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U.S. Muslim Leaders Want Unity Ahead of Sharon's Visit


CHICAGO, June 25 (IslamOnline) - Ahead of a controversial visit by Israel's ultra-rightist Prime Minister Ariel Sharon to Washington, leaders from U.S. national Muslim organizations said Muslims need to "solve their differences" to be able to stand up for Palestinian rights in the occupied Muslim territories.

The call came from two national U.S. Muslim organizations during a public Muslim meeting in Chicago last Friday. Zulfiqar Ali Shah, of the Islamic Circle of North America (ICNA) and Souheil Ghannouchi, President of Muslim American Society (MAS), headed the gathering which was entitled, "Will Palestine Bleed Forever? - What is being done? What could be done? What you can do."

The leaders of MAS and ICNA were in Chicago to attend a strategic planning meeting of the two organizations. ICNA, a majority of whose members are from the Indian subcontinent, and the predominantly Arab MAS, have recently set an example for Muslim organizations by deciding to merge into a single organization. They plan on combining their respective publications and uniting their youth groups.

Shah, a respected Muslim leader in the U.S., said that Muslims tend to become emotionally attached to the issue of Palestine whenever it attracts media limelight, but then quickly forget it without taking any concrete actions.

He said that this is not just an Arab issue but also an issue for what he called "the whole Muslim Ummah (nation)." 

Speaking on the Israeli efforts to control the Holy Land, he said that despite their numerous sectarian differences, they are united on the topic of Israel. 

The so-called Jewish Temple Foundations, dedicated to the construction of what Jews believe is Soloman's Temple - at the site of Al-Aqsa Mosque, have collected millions of dollars for that end.

"If we are unable to stop the Jews now, their next stop is Yathrib (The Prophet's city of Medina), where the Jews used to live until their expulsion by Prophet Muhammad (SAW). That's the pinnacle of their motives." 

Deploring the disunity among Muslims over the issue of Palestine, Shah said that there are divisions even among Palestinians themselves, claiming that not all treat it as a political issue. Some 'scholars' are even debating the "Islamicness" of Al Quds (Jerusalem), when in fact Jerusalem is Islam's third holiest city and an undeniable Islamic cause.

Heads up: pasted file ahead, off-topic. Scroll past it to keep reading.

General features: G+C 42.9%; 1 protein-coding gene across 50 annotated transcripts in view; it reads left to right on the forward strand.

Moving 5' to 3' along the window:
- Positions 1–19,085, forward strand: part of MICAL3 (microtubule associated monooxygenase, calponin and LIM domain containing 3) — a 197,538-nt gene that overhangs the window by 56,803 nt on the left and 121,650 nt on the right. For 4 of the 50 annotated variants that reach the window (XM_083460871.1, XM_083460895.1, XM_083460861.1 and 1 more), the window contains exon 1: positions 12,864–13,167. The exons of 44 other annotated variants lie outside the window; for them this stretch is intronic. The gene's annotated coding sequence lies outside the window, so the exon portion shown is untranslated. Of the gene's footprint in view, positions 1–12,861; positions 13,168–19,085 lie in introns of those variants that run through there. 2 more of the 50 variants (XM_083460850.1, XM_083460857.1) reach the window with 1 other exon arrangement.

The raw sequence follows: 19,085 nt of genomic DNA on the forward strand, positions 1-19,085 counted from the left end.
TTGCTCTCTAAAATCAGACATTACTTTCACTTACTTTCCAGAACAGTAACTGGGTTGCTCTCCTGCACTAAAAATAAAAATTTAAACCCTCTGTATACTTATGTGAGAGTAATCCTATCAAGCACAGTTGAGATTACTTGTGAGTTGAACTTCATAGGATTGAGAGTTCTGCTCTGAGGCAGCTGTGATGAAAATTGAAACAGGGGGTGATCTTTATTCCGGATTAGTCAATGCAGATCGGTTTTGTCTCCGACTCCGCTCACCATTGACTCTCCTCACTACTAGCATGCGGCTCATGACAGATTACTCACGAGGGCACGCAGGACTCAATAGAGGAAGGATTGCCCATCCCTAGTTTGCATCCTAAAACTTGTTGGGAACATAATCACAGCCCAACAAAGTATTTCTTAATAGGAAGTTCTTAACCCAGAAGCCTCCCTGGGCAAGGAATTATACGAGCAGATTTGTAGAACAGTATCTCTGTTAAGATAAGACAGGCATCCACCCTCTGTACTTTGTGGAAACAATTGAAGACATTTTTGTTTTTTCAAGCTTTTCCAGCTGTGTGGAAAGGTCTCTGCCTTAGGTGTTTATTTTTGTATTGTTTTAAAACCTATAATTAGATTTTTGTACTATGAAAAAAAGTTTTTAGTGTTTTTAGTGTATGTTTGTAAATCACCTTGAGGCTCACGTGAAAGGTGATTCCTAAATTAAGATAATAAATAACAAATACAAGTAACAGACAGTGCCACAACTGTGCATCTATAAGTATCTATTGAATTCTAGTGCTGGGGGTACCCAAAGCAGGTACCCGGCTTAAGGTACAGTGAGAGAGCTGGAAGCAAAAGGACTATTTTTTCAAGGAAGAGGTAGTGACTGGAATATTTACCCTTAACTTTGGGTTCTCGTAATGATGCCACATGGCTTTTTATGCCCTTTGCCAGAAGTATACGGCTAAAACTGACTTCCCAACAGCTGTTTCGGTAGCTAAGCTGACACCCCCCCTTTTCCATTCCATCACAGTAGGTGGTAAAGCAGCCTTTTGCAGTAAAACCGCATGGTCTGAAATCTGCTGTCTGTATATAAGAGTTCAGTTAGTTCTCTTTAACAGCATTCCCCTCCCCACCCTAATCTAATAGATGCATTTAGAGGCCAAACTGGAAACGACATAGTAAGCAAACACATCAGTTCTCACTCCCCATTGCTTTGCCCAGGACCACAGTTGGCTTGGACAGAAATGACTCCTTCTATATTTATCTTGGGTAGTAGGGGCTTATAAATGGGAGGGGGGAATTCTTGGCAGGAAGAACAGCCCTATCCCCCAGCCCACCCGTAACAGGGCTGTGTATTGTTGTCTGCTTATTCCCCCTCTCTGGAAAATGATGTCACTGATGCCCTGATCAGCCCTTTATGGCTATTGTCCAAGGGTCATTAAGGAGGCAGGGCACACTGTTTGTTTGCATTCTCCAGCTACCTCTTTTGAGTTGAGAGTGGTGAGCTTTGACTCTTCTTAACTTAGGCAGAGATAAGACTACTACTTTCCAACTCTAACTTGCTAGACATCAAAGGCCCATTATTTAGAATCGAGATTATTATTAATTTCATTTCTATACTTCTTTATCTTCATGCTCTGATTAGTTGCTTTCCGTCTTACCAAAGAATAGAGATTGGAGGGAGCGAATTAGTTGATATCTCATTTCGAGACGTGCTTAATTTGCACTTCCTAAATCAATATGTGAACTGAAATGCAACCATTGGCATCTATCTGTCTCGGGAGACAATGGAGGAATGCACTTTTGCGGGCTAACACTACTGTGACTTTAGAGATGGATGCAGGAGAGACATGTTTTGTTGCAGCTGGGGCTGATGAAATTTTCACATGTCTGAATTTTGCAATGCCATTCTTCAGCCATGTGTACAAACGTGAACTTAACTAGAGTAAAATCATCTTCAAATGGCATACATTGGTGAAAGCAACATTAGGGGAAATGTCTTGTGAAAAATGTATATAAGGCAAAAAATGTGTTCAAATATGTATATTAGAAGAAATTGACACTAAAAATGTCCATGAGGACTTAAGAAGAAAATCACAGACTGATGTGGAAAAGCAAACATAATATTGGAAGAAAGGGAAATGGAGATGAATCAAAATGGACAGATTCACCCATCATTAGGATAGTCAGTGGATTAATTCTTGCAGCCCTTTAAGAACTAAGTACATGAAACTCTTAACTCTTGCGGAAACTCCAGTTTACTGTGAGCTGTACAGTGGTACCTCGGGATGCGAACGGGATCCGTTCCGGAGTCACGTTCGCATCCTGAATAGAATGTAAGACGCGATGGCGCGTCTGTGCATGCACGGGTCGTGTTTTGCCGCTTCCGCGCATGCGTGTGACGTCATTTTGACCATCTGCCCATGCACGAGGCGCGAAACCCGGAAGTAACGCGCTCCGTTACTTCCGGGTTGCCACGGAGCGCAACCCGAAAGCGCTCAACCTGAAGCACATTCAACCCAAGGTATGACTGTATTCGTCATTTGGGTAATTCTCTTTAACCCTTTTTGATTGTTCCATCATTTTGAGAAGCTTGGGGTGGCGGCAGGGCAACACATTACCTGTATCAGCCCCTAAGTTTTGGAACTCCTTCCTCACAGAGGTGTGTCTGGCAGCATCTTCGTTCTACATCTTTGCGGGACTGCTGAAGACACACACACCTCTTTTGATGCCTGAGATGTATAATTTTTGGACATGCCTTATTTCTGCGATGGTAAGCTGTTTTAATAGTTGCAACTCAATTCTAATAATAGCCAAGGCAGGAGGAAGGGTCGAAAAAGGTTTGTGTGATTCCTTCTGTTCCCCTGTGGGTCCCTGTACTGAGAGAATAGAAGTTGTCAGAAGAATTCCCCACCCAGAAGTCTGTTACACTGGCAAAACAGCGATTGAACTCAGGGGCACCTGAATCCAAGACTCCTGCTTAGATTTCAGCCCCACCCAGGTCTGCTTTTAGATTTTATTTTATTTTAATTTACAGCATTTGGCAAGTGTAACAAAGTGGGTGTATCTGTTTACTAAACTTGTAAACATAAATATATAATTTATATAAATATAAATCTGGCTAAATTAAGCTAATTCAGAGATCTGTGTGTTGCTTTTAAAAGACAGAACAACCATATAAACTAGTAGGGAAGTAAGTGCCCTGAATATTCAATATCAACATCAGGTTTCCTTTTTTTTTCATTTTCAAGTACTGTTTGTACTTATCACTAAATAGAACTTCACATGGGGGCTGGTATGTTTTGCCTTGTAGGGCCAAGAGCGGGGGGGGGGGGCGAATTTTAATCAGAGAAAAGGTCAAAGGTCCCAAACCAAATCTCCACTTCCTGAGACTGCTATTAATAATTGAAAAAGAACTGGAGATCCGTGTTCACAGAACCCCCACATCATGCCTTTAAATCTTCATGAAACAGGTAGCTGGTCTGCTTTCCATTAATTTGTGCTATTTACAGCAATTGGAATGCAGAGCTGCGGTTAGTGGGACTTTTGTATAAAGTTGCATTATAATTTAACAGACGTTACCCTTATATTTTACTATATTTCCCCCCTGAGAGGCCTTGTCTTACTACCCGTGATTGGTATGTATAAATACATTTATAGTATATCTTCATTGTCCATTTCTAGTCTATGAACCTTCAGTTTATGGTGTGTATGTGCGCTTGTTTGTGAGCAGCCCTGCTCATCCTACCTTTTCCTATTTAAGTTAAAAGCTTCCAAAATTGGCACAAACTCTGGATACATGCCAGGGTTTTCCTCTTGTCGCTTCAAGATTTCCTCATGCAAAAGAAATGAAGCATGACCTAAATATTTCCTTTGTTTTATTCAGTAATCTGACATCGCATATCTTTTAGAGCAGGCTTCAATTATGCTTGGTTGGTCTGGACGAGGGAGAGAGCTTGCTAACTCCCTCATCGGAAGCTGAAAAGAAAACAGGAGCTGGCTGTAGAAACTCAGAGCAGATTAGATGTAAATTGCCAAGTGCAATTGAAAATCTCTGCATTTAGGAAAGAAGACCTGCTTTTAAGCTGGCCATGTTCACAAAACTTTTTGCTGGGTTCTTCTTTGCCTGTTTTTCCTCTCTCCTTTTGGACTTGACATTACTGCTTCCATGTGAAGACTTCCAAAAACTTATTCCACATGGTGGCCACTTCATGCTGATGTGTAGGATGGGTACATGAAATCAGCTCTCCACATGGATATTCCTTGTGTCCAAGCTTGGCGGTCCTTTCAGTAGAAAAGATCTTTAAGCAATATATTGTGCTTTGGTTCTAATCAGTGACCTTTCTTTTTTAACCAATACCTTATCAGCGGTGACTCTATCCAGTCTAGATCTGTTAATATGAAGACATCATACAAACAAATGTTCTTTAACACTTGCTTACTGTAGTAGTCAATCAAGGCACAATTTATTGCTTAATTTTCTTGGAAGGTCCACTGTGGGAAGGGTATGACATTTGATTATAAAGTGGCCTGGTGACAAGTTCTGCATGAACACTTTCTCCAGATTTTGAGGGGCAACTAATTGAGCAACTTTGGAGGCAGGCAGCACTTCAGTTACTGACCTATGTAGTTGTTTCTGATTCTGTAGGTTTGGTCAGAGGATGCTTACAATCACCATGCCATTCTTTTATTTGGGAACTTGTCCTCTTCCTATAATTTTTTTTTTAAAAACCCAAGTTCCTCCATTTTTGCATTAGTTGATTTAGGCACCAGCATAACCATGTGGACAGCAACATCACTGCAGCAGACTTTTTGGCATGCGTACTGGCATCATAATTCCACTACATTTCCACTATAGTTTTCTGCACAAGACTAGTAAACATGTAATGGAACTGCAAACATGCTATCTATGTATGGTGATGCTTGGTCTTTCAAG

"If the Jews can put so much pressure on U.S. policy, why can't the Muslims do the same," Shah asked. "After all we pay close to $90-100 million dollars in taxes ever year," he said. 

"We need to take the Palestine cause as a Fard (a religious obligation) and work whole-heartedly towards its realization," he said. 

Quoting from Quran and Hadith, Shah said that Allah's help will surely come but we have to do our part by eliminating the ethnic and national boundaries and work as a one united Ummah.

Ghannouchi quoting the Quranic verse, "Thus we have made you a model community that you might be a witness over the nations," said that Muslims could not remain passive or idle when so much oppression is being perpetrated against both Muslims and others around the world. 

"Palestine is a pure Islamic cause even if we use the Jewish logic (who claim to be the followers of Prophet Musa (AS) since we the Muslims are the true followers of Prophet Musa (AS)," he said. 

Ghannouchi said that the idea of planting "a Zionist" entity in the heart of the Islamic world has nothing to do with Judaism. "It was just a marketing strategy by the Zionists to create a nation of their own," he said. As proof he cited the fact that they considered several other places like Argentina and Uganda before settling for Palestine. 

"The least thing we can do is to keep this issue alive and pass it on to our coming generations." He said that Muslims must believe in the cause with utmost Ikhlas (sincerity) and be persistent, adding that U.S. Muslims have a significant role to play.

For without U.S. dollars and legal protection, Israel does not have leg to stand on. " It's a shame that despite being right, we haven't been able to change American policy towards the Middle East," he said. 

The meeting came as Sharon was preparing for his second visit to Washington since President George W. Bush came to office in January. Sharon, who will meet Bush in Washington on Monday, is riding high in public opinion polls in Israel and enjoys considerable U.S. support. 


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